Group Letter in Opposition to H.R.4771, the "HEALTH Act of 2016"

Monday, March 21, 2016

(PDF Version)

The Honorable Bob Goodlatte Chairman
Committee on the Judiciary
U.S. House of Representatives
Washington, DC 20515


The Honorable John Conyers, Jr. Ranking Member
Committee on the Judiciary
U.S. House of Representatives
Washington, DC 20515

Re: Groups Oppose H.R. 4771, the “Help Efficient, Accessible, Low-cost, Timely Healthcare (HEALTH) Act of 2016.”

Dear Chairman Goodlatte and Ranking Member Conyers:

The undersigned consumer, health and public interest groups strongly oppose H.R. 4771, the “Help Efficient, Accessible, Low-cost, Timely Healthcare (HEALTH) Act of 2016.”  This bill would limit the legal rights of injured patients and families of those killed by negligent health care.  The bill’s sweeping scope covers not only cases involving medical malpractice, but also cases involving unsafe drugs and nursing home abuse and neglect.

Even if these provisions applied only to doctors and hospitals, recent studies clearly establish that its provisions would lead to more deaths and injuries, and increased health care costs due to a “broad relaxation of care.”[1]  Add to this nursing home and pharmaceutical industry liability limitations, significantly weakening incentives for these industries to act safely, and untold numbers of additional death, injuries and costs are inevitable, and unacceptable.

The latest statistics show that medical errors, most of which are preventable, are the third leading cause of death in America.  This intolerable situation is perhaps all the more shocking because we already know about how to fix much of this problem.Congress should focus on improving patient safety and reducing deaths and injuries, not insulating negligent providers from accountability, harming patients and saddling taxpayers with the cost, as H.R. 4771 would do.

For example, this bill would establish a permanent across-the-board $250,000 “cap” on compensation for “non-economic damages” in medical malpractice cases.  Such caps are unfair and discriminatory.  University of Buffalo Law Professor Lucinda Finley has written, “certain injuries that happen primarily to women are compensated predominantly or almost exclusively through noneconomic loss damages.  These injuries include sexual or reproductive harm, pregnancy loss, and sexual assault injuries.” Also, “[J]uries consistently award women more in noneconomic loss damages than men … [A]ny cap on noneconomic loss damages will deprive women of a much greater proportion and amount of a jury award than men.  Noneconomic loss damage caps therefore amount to a form of discrimination against women and contribute to unequal access to justice or fair compensation for women.”[2]

Other provisions are just as problematic.  The proposed federal statute of limitations, more restrictive than a majority of state laws, lacks complete logic from a deficit reduction angle since its only impact would be to cut off meritorious claims, forcing patients to turn to the government for care.  The bill would not only cap punitive damages, which hold corporations accountable for their most reckless or deliberately harmful acts, but also completely immunize manufacturers of certain drugs and devices from punitive damages.  The bill would repeal joint and several liability even though the Congressional Budget Office says this could increase, not lower, costs.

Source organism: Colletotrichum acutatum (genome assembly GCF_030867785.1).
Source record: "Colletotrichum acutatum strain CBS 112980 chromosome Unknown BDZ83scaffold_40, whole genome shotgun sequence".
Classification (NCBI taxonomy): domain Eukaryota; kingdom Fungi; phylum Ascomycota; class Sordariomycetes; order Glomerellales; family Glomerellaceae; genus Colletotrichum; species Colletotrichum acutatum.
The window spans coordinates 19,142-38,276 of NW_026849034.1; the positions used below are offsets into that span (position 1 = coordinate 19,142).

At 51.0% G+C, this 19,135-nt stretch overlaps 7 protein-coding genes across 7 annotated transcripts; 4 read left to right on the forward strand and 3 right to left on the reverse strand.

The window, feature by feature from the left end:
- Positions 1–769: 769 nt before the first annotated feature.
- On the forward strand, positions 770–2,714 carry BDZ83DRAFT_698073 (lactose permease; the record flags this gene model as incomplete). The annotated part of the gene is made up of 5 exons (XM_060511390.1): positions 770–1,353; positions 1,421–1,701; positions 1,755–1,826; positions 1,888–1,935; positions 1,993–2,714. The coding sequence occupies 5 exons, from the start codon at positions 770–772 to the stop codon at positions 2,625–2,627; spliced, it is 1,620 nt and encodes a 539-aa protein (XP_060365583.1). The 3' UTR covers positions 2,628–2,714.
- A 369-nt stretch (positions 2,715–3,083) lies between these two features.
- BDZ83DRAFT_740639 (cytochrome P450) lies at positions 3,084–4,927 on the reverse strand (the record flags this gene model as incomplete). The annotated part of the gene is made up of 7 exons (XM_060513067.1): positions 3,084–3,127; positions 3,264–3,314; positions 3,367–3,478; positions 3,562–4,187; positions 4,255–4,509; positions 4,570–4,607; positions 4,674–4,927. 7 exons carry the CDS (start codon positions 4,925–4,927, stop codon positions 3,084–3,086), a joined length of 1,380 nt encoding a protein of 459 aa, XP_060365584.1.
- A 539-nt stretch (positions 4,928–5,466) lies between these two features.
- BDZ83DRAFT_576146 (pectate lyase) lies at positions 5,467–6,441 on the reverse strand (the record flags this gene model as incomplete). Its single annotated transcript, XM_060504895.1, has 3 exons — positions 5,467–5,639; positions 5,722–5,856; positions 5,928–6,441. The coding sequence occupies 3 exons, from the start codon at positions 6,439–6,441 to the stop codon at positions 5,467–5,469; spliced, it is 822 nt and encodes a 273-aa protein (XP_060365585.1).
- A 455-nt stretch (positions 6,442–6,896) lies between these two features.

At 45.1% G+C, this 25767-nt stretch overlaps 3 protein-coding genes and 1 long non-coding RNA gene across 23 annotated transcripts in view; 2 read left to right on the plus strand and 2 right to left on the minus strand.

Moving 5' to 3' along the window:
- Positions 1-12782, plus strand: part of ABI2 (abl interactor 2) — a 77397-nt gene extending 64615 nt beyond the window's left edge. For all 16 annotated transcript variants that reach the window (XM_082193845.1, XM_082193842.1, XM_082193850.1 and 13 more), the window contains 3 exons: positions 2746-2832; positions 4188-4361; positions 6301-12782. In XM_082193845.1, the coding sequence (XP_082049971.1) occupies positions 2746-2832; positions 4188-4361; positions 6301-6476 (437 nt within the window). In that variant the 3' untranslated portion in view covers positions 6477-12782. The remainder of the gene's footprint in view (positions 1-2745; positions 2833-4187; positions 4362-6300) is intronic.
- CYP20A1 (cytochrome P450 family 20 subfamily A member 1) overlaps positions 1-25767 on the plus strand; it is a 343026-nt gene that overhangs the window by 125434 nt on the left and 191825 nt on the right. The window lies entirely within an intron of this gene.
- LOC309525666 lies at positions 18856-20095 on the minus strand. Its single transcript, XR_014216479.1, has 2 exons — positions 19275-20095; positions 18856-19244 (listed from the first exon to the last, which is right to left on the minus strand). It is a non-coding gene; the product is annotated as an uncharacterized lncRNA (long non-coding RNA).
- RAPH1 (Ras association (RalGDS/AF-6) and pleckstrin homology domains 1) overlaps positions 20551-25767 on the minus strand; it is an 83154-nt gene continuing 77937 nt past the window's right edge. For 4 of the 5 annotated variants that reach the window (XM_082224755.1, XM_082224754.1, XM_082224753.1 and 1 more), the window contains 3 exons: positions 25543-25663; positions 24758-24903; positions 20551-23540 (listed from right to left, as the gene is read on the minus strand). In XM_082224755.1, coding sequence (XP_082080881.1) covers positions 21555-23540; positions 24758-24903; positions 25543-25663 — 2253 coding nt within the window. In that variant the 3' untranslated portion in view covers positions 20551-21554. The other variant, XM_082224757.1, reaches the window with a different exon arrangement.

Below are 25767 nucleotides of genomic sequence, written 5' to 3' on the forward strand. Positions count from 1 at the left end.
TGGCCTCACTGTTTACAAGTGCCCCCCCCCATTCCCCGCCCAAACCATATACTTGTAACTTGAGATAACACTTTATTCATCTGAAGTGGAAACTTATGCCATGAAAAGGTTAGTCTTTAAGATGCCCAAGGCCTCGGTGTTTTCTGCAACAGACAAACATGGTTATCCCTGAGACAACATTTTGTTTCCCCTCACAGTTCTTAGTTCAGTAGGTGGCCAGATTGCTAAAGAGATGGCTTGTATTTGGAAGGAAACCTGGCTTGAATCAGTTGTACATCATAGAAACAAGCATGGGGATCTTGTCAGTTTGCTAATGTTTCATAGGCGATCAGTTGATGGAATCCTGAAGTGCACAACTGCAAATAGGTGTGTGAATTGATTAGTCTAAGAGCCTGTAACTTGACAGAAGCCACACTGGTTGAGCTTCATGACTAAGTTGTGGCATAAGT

H.R. 4771 would overturn traditional state common law and would be an unprecedented interference with the work of state court judges and juries in civil cases.  Its one-way preemption of state law provisions that protect patients (there are some exceptions for caps) makes clear that the intent of this legislation is not to make laws uniform in the 50 states.  Rather, it is a carefully crafted bill to provide relief and protections for the insurance, medical and drug industries, at the expense of patient safety.  We urge you to oppose H.R. 4771.


Very sincerely,

Alliance for Justice
American Association for Justice
Center for Justice & Democracy
Citizen Action/Illinois
Consumer Action
Consumer Federation of America
Consumer Watchdog
Consumers Union
Empowered Patient Coalition
Homeowners Against Deficient Dwellings
Illinois Alliance for Retired Americans
James’s Project
Medical Error Transparency Plan
Mothers Against Medical Error
MRSA Survivors Network
National Association of Consumer Advocates
National Consumer Voice for Quality Long Term Care  
National Consumers League
National Women’s Health Network
New Solutions: A Journal of Environmental and Occupational Health Policy
NY Public Interest Research Group
Peggy Lillis Foundation
Prevent Retinopathy of
Public Citizen
PULSE Colorado
PULSE of America
Quinolone Vigilance Foundation
Tara Lynn De Rogatis Foundation
Texas Watch

[1] See, Bernard S. Black, David A. Hyman and Myungho Paik, “Do Doctors Practice Defensive Medicine, Revisited,” Northwestern University Law & Economics Research Paper No. 13-20; Illinois Program in Law, Behavior and Social Science Paper No. LBSS14-21 (October 2014); Bernard S. Black and Zenon Zabinski, “The Deterrent Effect of Tort Law: Evidence from Medical Malpractice Reform,” Northwestern University Law & Economics Research Paper No. 13-09 (July 2014).

[2] Lucinda M. Finley, “The 2004 Randolph W. Thrower Symposium: The Future Of Tort Reform: Reforming The Remedy, Re-Balancing The Scales: Article: The Hidden Victims Of Tort Reform: Women, Children, And The Elderly, Emory Law Journal,” 53 Emory L.J. 1263, Summer, 2004.

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